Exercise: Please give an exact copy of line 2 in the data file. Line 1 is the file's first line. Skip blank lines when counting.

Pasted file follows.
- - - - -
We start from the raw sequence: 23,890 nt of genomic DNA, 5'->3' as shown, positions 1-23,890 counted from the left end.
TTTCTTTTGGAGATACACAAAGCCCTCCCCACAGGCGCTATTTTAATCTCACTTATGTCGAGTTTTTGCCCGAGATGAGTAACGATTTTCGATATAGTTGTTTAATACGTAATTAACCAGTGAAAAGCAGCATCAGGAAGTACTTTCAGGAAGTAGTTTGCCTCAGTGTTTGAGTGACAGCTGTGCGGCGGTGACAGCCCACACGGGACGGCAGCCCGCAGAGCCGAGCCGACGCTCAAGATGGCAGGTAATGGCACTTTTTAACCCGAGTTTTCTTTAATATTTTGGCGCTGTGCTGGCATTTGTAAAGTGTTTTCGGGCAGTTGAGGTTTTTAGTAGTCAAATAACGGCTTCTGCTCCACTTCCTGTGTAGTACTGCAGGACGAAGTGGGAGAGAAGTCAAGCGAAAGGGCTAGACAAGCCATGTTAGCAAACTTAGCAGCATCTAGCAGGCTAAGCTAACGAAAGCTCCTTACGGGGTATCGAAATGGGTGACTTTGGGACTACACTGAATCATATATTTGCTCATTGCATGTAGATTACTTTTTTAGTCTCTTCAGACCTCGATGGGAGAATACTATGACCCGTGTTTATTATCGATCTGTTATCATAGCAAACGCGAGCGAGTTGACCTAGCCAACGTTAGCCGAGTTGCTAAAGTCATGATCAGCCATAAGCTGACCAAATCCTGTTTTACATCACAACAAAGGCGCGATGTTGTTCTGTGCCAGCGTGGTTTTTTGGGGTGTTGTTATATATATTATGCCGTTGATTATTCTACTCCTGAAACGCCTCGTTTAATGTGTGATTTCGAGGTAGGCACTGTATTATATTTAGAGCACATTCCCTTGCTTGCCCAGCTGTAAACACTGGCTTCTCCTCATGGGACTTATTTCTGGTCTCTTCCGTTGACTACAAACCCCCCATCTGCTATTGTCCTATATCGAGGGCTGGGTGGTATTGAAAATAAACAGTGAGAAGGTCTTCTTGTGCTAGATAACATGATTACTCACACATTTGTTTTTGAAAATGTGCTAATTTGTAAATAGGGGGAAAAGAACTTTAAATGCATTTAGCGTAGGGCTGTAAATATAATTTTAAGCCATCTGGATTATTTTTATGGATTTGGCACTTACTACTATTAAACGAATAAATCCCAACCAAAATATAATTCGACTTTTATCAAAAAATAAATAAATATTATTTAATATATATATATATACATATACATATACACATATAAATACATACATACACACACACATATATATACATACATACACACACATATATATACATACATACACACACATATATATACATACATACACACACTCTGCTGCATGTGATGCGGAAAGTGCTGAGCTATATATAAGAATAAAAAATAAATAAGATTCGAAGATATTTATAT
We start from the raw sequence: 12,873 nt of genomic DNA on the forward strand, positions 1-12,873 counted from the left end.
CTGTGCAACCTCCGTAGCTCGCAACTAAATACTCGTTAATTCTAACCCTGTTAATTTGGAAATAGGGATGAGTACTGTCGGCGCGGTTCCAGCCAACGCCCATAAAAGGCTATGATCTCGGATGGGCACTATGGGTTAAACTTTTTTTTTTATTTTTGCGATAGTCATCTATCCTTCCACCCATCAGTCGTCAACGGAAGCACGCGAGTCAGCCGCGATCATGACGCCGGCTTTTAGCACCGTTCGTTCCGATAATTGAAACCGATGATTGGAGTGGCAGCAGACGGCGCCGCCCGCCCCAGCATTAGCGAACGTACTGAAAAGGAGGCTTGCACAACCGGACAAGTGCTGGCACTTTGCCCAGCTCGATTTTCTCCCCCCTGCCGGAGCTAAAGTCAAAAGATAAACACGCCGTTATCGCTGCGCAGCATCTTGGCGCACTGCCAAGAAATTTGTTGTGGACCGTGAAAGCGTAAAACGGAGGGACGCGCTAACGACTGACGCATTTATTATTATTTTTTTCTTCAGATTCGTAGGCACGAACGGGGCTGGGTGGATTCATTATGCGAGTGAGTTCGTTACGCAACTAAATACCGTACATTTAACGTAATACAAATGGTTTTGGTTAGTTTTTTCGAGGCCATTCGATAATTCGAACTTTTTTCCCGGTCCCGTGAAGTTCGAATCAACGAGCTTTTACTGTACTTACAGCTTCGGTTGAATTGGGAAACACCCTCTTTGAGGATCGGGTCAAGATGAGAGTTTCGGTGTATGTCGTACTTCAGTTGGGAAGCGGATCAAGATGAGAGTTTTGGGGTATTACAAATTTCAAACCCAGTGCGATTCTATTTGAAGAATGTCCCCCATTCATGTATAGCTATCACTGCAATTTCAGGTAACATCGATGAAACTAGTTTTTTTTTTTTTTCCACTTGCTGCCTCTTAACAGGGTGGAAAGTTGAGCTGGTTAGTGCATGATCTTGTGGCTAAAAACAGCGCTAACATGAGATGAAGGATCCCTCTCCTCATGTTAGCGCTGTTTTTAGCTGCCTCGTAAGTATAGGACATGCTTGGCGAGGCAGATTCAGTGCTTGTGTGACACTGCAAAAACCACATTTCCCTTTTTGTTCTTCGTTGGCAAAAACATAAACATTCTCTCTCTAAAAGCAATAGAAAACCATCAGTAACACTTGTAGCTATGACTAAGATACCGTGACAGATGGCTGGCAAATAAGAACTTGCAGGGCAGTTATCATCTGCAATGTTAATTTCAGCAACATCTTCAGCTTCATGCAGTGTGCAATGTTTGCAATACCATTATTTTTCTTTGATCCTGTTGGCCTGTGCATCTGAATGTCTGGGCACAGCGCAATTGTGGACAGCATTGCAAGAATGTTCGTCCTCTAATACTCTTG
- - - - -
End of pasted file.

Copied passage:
TTTCTTTTGGAGATACACAAAGCCCTCCCCACAGGCGCTATTTTAATCTCACTTATGTCGAGTTTTTGCCCGAGATGAGTAACGATTTTCGATATAGTTGTTTAATACGTAATTAACCAGTGAAAAGCAGCATCAGGAAGTACTTTCAGGAAGTAGTTTGCCTCAGTGTTTGAGTGACAGCTGTGCGGCGGTGACAGCCCACACGGGACGGCAGCCCGCAGAGCCGAGCCGACGCTCAAGATGGCAGGTAATGGCACTTTTTAACCCGAGTTTTCTTTAATATTTTGGCGCTGTGCTGGCATTTGTAAAGTGTTTTCGGGCAGTTGAGGTTTTTAGTAGTCAAATAACGGCTTCTGCTCCACTTCCTGTGTAGTACTGCAGGACGAAGTGGGAGAGAAGTCAAGCGAAAGGGCTAGACAAGCCATGTTAGCAAACTTAGCAGCATCTAGCAGGCTAAGCTAACGAAAGCTCCTTACGGGGTATCGAAATGGGTGACTTTGGGACTACACTGAATCATATATTTGCTCATTGCATGTAGATTACTTTTTTAGTCTCTTCAGACCTCGATGGGAGAATACTATGACCCGTGTTTATTATCGATCTGTTATCATAGCAAACGCGAGCGAGTTGACCTAGCCAACGTTAGCCGAGTTGCTAAAGTCATGATCAGCCATAAGCTGACCAAATCCTGTTTTACATCACAACAAAGGCGCGATGTTGTTCTGTGCCAGCGTGGTTTTTTGGGGTGTTGTTATATATATTATGCCGTTGATTATTCTACTCCTGAAACGCCTCGTTTAATGTGTGATTTCGAGGTAGGCACTGTATTATATTTAGAGCACATTCCCTTGCTTGCCCAGCTGTAAACACTGGCTTCTCCTCATGGGACTTATTTCTGGTCTCTTCCGTTGACTACAAACCCCCCATCTGCTATTGTCCTATATCGAGGGCTGGGTGGTATTGAAAATAAACAGTGAGAAGGTCTTCTTGTGCTAGATAACATGATTACTCACACATTTGTTTTTGAAAATGTGCTAATTTGTAAATAGGGGGAAAAGAACTTTAAATGCATTTAGCGTAGGGCTGTAAATATAATTTTAAGCCATCTGGATTATTTTTATGGATTTGGCACTTACTACTATTAAACGAATAAATCCCAACCAAAATATAATTCGACTTTTATCAAAAAATAAATAAATATTATTTAATATATATATATATACATATACATATACACATATAAATACATACATACACACACACATATATATACATACATACACACACATATATATACATACATACACACACATATATATACATACATACACACACTCTGCTGCATGTGATGCGGAAAGTGCTGAGCTATATATAAGAATAAAAAATAAATAAGATTCGAAGATATTTATAT